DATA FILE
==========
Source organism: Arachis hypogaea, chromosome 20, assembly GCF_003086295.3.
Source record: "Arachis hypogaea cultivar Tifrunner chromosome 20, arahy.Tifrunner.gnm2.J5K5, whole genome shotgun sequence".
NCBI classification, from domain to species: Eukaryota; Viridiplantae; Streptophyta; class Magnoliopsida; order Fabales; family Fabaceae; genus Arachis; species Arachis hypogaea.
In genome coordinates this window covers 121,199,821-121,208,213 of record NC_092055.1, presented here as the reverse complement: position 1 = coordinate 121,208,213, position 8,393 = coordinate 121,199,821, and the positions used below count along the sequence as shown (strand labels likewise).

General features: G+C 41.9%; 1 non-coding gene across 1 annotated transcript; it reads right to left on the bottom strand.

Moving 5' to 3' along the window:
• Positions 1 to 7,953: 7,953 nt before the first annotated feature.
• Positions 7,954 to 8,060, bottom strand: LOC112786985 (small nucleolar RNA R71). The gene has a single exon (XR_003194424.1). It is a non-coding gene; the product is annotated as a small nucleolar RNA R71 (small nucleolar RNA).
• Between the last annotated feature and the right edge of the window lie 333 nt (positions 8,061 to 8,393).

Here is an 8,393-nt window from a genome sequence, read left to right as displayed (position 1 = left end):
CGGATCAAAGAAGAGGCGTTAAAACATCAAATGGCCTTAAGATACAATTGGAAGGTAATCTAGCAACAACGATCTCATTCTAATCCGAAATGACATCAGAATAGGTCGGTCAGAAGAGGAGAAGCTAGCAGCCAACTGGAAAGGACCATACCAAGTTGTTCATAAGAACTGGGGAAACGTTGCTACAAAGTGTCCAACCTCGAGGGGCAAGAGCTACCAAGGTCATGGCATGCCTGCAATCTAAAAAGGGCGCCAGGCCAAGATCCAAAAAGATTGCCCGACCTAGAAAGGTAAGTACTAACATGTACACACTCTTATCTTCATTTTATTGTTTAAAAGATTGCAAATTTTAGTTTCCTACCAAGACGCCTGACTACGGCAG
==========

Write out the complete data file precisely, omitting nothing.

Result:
Source organism: Arachis hypogaea, chromosome 20, assembly GCF_003086295.3.
Source record: "Arachis hypogaea cultivar Tifrunner chromosome 20, arahy.Tifrunner.gnm2.J5K5, whole genome shotgun sequence".
NCBI classification, from domain to species: Eukaryota; Viridiplantae; Streptophyta; class Magnoliopsida; order Fabales; family Fabaceae; genus Arachis; species Arachis hypogaea.
In genome coordinates this window covers 121,199,821-121,208,213 of record NC_092055.1, presented here as the reverse complement: position 1 = coordinate 121,208,213, position 8,393 = coordinate 121,199,821, and the positions used below count along the sequence as shown (strand labels likewise).

General features: G+C 41.9%; 1 non-coding gene across 1 annotated transcript; it reads right to left on the bottom strand.

Moving 5' to 3' along the window:
• Positions 1 to 7,953: 7,953 nt before the first annotated feature.
• Positions 7,954 to 8,060, bottom strand: LOC112786985 (small nucleolar RNA R71). The gene has a single exon (XR_003194424.1). It is a non-coding gene; the product is annotated as a small nucleolar RNA R71 (small nucleolar RNA).
• Between the last annotated feature and the right edge of the window lie 333 nt (positions 8,061 to 8,393).

Here is an 8,393-nt window from a genome sequence, read left to right as displayed (position 1 = left end):
CGGATCAAAGAAGAGGCGTTAAAACATCAAATGGCCTTAAGATACAATTGGAAGGTAATCTAGCAACAACGATCTCATTCTAATCCGAAATGACATCAGAATAGGTCGGTCAGAAGAGGAGAAGCTAGCAGCCAACTGGAAAGGACCATACCAAGTTGTTCATAAGAACTGGGGAAACGTTGCTACAAAGTGTCCAACCTCGAGGGGCAAGAGCTACCAAGGTCATGGCATGCCTGCAATCTAAAAAGGGCGCCAGGCCAAGATCCAAAAAGATTGCCCGACCTAGAAAGGTAAGTACTAACATGTACACACTCTTATCTTCATTTTATTGTTTAAAAGATTGCAAATTTTAGTTTCCTACCAAGACGCCTGACTACGGCAG